Social Media and young people are intrinsically linked to each other. As innovators, young people are the ones who get absorbed into new technological trends which makes them also heavyweight users of social media. Young people from an early age are being exposed to social media and online tools for leisure, socialization and education. This makes the young generation, also referred to as Millennials, very savvy and skillful when it comes to using online tools and social media. On the other hand, this generation is criticized for the lack of social skills when it comes to face-to-face communication. This generation is perceived as disconnected from the ‘offline’ aspect of life, due to their immersion into the online aspect. There is this generational gap, struggle and tension between generations. The primary challenge for educators and students is to find common ground which will benefit both generations. Below the Student Questionnaire Conclusions:
Outline Project ReConnect
The Project Reconnect is a project coordinated by San Gorg Preca Middle School in Malta, ULUÇINAR ORTAOKULU secondary school in Turkey, Prisms from Malta and the Dutch Foundation of Innovation Welfare 2 Work from The Netherlands. ?The project is co-funed by the Erasmus Plus programme of the European Union.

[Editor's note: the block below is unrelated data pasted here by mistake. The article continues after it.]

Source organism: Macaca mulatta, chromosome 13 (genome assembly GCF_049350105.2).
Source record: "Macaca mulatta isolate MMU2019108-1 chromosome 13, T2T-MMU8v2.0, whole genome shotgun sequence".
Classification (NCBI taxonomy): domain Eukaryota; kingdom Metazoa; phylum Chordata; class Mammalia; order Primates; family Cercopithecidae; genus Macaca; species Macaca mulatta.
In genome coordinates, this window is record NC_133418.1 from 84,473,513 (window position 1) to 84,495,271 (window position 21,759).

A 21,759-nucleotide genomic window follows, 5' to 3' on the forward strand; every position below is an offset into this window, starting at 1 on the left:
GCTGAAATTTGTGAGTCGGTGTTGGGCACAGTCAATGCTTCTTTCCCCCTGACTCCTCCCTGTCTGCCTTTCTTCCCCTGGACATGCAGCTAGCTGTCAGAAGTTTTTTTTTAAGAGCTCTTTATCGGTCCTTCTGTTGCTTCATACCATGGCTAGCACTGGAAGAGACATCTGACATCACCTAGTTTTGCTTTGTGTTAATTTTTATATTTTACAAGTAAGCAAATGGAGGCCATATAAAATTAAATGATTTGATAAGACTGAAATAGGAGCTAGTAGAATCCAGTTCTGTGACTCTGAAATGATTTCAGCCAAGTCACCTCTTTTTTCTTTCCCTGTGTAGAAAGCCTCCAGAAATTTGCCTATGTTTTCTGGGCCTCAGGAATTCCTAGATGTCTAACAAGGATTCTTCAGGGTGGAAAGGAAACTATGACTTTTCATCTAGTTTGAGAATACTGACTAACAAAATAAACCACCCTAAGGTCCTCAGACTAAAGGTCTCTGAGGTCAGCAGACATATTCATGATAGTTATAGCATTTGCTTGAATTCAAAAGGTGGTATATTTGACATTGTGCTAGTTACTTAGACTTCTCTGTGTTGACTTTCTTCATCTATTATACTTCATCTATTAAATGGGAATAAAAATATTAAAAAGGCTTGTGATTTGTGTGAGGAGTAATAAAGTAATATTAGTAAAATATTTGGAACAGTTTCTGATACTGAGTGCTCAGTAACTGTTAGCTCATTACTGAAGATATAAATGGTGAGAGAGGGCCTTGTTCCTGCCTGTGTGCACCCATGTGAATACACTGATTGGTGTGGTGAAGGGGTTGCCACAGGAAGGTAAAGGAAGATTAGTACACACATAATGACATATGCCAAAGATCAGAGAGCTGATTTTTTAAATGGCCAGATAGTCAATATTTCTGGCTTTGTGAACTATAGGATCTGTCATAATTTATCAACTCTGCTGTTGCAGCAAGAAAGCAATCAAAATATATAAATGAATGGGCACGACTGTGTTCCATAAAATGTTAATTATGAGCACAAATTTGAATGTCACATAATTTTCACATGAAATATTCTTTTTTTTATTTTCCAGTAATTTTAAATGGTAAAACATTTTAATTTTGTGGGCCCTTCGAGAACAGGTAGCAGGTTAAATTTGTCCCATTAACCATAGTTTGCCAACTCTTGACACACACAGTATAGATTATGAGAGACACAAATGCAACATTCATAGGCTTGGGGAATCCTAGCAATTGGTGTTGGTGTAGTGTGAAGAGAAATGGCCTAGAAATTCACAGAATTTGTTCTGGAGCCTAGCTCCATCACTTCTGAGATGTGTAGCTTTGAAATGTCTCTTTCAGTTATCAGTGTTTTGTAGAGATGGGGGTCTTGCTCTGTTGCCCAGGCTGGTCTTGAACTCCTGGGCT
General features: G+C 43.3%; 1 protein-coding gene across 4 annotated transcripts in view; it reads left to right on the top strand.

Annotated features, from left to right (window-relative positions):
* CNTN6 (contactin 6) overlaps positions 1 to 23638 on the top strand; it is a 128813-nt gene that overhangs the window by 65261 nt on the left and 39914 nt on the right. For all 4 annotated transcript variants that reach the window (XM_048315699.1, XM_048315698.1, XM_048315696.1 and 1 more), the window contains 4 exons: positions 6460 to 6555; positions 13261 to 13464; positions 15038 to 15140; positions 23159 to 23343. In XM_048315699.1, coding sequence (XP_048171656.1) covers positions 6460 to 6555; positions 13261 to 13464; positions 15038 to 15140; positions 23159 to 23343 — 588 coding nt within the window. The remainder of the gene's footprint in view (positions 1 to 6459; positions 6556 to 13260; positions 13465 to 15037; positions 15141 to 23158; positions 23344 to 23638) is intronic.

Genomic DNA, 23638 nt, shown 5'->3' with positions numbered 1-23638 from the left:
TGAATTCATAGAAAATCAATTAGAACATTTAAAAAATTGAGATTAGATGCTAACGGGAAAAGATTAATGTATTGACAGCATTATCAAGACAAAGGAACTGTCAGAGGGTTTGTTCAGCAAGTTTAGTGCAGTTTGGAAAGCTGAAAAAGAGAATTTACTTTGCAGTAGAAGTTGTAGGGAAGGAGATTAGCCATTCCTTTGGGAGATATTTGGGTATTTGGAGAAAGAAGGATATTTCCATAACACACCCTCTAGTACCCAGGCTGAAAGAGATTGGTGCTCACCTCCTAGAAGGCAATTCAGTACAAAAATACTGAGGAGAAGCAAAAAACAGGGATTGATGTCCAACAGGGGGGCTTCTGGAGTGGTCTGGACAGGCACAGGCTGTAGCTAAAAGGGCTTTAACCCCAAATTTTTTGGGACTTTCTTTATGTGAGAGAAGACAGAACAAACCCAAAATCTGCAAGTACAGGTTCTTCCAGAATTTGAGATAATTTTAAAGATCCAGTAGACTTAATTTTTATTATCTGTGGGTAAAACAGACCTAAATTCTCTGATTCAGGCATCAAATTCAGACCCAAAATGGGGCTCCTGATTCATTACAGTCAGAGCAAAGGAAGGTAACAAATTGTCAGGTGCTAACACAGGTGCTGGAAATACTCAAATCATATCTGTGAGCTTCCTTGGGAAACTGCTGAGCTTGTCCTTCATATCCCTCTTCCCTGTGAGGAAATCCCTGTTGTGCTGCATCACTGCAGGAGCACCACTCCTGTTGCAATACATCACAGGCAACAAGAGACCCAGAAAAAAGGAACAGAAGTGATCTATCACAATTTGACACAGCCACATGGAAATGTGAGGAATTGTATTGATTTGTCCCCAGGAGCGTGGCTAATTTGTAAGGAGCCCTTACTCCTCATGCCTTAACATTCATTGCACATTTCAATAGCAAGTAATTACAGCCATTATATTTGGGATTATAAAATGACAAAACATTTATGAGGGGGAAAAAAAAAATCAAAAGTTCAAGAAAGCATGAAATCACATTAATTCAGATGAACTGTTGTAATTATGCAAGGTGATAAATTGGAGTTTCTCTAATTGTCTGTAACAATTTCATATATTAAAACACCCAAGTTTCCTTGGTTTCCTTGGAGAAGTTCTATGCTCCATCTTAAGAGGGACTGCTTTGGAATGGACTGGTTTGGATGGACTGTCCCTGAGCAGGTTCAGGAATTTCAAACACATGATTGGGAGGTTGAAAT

The primary challenge for educators and students is to find common ground which will benefit both generations. The educators need to learn how to use the characteristics of the Internet and use them to be relevant to the young generations. The students need to learn more about how to socialize offline and be equipped with the skills to navigate safely and efficiently in the online world. This project is linked to EU’s Digital Education Action Plan which speaks about three main objectives:
1. Making better use of digital technology for teaching and learning
2. Developing relevant digital competencies and skills for the digital transformation
3. Increase students’ media literacy
‘More then 85,8% of students rate their lessons ‘moderately satisfied (13,3%) or higher (72,5%)’.Stat Data Analysis Report: Digital Teaching and Learning (to be published soon)
The data collected have been done trough two methods of inquiry; focus groups and questionnaires. The focus groups have assisted us on important elements which to design the a second round of questionnaires. The Quantitative data Analysis steps we have done are:
- data validation;
- data editing; and
- data coding
Our conclusion is that the questions in the questionnaires and focus groups are valid. In general the questions and follow up questions were done consistently.
Conclusions Student Questionnaires
From the total of 113 students filling in the Student Questionnaires more or less an equal amount of students responded from Malta and Turkey. 60 Turkish students (53.1%) against 53 Maltese students(46.9%). It’s good to note here that in general we have not identified a significant difference in replying among the student populations from Tukey and Malta in the questions of the questionnaires.